Shell Grotto @ Margate


Last month when I took my trip to Margate to attend the Grayson Perry opening at the Turner Contemporary, I also visited a magical place called the Shell Grotto. Until searching for places to stay in Margate I had never even heard of this mystical underground cave, yet all of the hotels and B&B’s online boasted about being walking distance from this hidden gem. So, of course, I had to check it out for myself when I did arrive in Margate.

The Shell Grotto is an underground chamber of several rooms and passages, whose walls are encrusted with 4.6 million shells, all tightly displayed together. They resemble a mosaic in mural form. Among the shells, geometric patterns and hearts are made visible, adding to the splendor and wonder of the seemingly magical space.

You may be asking how the Shell Grotto came into existence; however, nobody would be able to tell you. The Grotto was discovered in 1835 while a duck pond was being created and it was as much a mystery then as it is now.

The fact that the history of the grotto is a mystery only adds to its splendor. While I can’t enlighten you about its creation, I can tell you of its beauty. The walled display of whelks, cockles, mussels and oysters all enchant the viewer in its underground home, in a different sense to how we might view them when found lying on the beach.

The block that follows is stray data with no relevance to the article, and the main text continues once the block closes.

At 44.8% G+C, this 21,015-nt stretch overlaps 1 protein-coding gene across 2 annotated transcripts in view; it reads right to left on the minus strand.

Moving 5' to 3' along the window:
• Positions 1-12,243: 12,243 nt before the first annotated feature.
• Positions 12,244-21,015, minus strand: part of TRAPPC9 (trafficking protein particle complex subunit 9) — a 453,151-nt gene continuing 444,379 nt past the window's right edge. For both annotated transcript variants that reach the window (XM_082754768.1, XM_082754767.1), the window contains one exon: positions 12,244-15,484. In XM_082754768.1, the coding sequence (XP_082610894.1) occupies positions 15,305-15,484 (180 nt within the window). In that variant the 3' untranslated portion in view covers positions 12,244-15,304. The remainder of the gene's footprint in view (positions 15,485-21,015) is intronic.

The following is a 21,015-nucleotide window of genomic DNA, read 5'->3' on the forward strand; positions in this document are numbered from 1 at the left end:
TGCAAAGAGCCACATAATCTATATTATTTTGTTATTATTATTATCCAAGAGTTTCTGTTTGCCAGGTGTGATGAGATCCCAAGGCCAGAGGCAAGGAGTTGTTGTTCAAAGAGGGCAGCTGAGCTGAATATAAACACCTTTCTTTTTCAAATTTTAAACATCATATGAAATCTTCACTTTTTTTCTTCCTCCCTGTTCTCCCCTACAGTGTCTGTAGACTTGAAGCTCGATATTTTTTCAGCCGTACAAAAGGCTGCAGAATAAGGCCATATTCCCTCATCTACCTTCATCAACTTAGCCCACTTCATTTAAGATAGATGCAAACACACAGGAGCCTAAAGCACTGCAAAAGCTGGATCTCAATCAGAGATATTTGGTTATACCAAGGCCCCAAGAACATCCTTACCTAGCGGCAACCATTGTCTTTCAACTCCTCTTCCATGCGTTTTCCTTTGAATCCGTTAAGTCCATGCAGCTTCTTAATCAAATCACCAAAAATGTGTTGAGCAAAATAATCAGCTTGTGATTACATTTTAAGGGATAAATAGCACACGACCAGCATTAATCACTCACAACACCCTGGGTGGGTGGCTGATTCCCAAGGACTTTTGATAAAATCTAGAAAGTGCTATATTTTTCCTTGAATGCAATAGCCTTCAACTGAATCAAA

Next time you are in Margate, or plan a trip to the Turner Contemporary, I strongly urge you to visit the Shell Grotto, I promise that you won’t regret it!

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Lizzy Vartanian Collier is a London-based writer with a special interest in contemporary Middle Eastern Art. She has a BA in Art History and an MA in Contemporary Art and Art Theory of Asia and Africa from the School of Oriental and African Studies. She runs the Gallery Girl blog and has written for After Nyne, Arteviste, Canvas Magazine, Harper's Bazaar Arabia, Ibraaz, Jdeed Magazine, ReOrient and Suitcase Magazine. Lizzy is also curator of Arab Women Artists Now - AWAN 2018 (London).

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